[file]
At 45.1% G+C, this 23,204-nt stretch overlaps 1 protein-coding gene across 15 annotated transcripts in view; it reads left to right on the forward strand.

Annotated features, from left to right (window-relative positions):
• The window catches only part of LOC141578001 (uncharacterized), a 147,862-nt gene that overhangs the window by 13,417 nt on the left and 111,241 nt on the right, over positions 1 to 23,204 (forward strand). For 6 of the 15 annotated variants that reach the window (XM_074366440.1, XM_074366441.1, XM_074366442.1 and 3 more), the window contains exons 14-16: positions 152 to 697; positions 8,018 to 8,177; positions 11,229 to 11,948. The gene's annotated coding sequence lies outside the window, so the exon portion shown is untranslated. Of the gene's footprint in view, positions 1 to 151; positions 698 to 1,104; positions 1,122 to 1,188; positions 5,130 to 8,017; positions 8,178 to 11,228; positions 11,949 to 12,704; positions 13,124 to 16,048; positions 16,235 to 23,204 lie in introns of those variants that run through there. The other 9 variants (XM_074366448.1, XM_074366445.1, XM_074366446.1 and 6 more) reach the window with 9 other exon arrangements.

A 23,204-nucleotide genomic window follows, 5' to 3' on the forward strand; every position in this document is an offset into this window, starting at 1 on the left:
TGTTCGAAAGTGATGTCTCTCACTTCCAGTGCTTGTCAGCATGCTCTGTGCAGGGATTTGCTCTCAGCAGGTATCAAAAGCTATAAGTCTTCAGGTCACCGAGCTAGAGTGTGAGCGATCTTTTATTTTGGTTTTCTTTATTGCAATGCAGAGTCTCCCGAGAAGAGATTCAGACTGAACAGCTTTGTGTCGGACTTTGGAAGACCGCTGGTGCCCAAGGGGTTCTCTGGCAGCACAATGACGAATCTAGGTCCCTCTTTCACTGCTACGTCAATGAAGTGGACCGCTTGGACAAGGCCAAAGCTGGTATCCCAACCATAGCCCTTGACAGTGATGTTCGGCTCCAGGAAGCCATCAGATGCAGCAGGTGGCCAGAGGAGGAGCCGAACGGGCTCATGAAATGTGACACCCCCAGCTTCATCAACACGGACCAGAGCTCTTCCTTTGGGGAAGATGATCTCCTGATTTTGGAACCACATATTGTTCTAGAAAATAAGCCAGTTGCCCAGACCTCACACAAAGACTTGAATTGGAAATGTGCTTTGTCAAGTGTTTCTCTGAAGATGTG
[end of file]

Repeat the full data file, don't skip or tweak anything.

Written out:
At 45.1% G+C, this 23,204-nt stretch overlaps 1 protein-coding gene across 15 annotated transcripts in view; it reads left to right on the forward strand.

Annotated features, from left to right (window-relative positions):
• The window catches only part of LOC141578001 (uncharacterized), a 147,862-nt gene that overhangs the window by 13,417 nt on the left and 111,241 nt on the right, over positions 1 to 23,204 (forward strand). For 6 of the 15 annotated variants that reach the window (XM_074366440.1, XM_074366441.1, XM_074366442.1 and 3 more), the window contains exons 14-16: positions 152 to 697; positions 8,018 to 8,177; positions 11,229 to 11,948. The gene's annotated coding sequence lies outside the window, so the exon portion shown is untranslated. Of the gene's footprint in view, positions 1 to 151; positions 698 to 1,104; positions 1,122 to 1,188; positions 5,130 to 8,017; positions 8,178 to 11,228; positions 11,949 to 12,704; positions 13,124 to 16,048; positions 16,235 to 23,204 lie in introns of those variants that run through there. The other 9 variants (XM_074366448.1, XM_074366445.1, XM_074366446.1 and 6 more) reach the window with 9 other exon arrangements.

A 23,204-nucleotide genomic window follows, 5' to 3' on the forward strand; every position in this document is an offset into this window, starting at 1 on the left:
TGTTCGAAAGTGATGTCTCTCACTTCCAGTGCTTGTCAGCATGCTCTGTGCAGGGATTTGCTCTCAGCAGGTATCAAAAGCTATAAGTCTTCAGGTCACCGAGCTAGAGTGTGAGCGATCTTTTATTTTGGTTTTCTTTATTGCAATGCAGAGTCTCCCGAGAAGAGATTCAGACTGAACAGCTTTGTGTCGGACTTTGGAAGACCGCTGGTGCCCAAGGGGTTCTCTGGCAGCACAATGACGAATCTAGGTCCCTCTTTCACTGCTACGTCAATGAAGTGGACCGCTTGGACAAGGCCAAAGCTGGTATCCCAACCATAGCCCTTGACAGTGATGTTCGGCTCCAGGAAGCCATCAGATGCAGCAGGTGGCCAGAGGAGGAGCCGAACGGGCTCATGAAATGTGACACCCCCAGCTTCATCAACACGGACCAGAGCTCTTCCTTTGGGGAAGATGATCTCCTGATTTTGGAACCACATATTGTTCTAGAAAATAAGCCAGTTGCCCAGACCTCACACAAAGACTTGAATTGGAAATGTGCTTTGTCAAGTGTTTCTCTGAAGATGTG